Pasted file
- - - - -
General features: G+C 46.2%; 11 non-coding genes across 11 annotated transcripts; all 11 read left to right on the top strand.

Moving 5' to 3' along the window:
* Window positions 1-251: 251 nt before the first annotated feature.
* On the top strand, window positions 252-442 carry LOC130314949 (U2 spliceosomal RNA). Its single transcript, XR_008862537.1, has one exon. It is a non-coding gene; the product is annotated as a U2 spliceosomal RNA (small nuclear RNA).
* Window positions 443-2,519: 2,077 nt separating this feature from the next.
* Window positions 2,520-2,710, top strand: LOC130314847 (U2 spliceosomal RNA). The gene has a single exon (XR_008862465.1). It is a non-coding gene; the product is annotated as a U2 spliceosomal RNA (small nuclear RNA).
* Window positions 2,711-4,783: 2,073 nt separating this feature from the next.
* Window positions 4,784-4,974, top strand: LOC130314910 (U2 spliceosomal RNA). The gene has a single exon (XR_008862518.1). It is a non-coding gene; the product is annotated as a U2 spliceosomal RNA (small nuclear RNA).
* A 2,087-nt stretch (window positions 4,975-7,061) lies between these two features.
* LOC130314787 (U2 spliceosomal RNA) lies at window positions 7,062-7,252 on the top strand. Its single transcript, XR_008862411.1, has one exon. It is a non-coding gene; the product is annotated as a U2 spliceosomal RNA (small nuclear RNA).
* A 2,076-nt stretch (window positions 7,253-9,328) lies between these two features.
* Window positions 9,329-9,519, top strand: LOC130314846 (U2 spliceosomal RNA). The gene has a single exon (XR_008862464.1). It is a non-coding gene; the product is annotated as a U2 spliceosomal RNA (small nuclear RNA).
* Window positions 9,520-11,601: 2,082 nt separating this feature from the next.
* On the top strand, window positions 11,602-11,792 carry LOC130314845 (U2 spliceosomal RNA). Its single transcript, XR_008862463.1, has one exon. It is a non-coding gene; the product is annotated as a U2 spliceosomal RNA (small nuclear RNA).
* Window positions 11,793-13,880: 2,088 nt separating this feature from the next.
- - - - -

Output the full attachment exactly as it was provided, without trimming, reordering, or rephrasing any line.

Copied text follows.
General features: G+C 46.2%; 11 non-coding genes across 11 annotated transcripts; all 11 read left to right on the top strand.

Moving 5' to 3' along the window:
* Window positions 1-251: 251 nt before the first annotated feature.
* On the top strand, window positions 252-442 carry LOC130314949 (U2 spliceosomal RNA). Its single transcript, XR_008862537.1, has one exon. It is a non-coding gene; the product is annotated as a U2 spliceosomal RNA (small nuclear RNA).
* Window positions 443-2,519: 2,077 nt separating this feature from the next.
* Window positions 2,520-2,710, top strand: LOC130314847 (U2 spliceosomal RNA). The gene has a single exon (XR_008862465.1). It is a non-coding gene; the product is annotated as a U2 spliceosomal RNA (small nuclear RNA).
* Window positions 2,711-4,783: 2,073 nt separating this feature from the next.
* Window positions 4,784-4,974, top strand: LOC130314910 (U2 spliceosomal RNA). The gene has a single exon (XR_008862518.1). It is a non-coding gene; the product is annotated as a U2 spliceosomal RNA (small nuclear RNA).
* A 2,087-nt stretch (window positions 4,975-7,061) lies between these two features.
* LOC130314787 (U2 spliceosomal RNA) lies at window positions 7,062-7,252 on the top strand. Its single transcript, XR_008862411.1, has one exon. It is a non-coding gene; the product is annotated as a U2 spliceosomal RNA (small nuclear RNA).
* A 2,076-nt stretch (window positions 7,253-9,328) lies between these two features.
* Window positions 9,329-9,519, top strand: LOC130314846 (U2 spliceosomal RNA). The gene has a single exon (XR_008862464.1). It is a non-coding gene; the product is annotated as a U2 spliceosomal RNA (small nuclear RNA).
* Window positions 9,520-11,601: 2,082 nt separating this feature from the next.
* On the top strand, window positions 11,602-11,792 carry LOC130314845 (U2 spliceosomal RNA). Its single transcript, XR_008862463.1, has one exon. It is a non-coding gene; the product is annotated as a U2 spliceosomal RNA (small nuclear RNA).
* Window positions 11,793-13,880: 2,088 nt separating this feature from the next.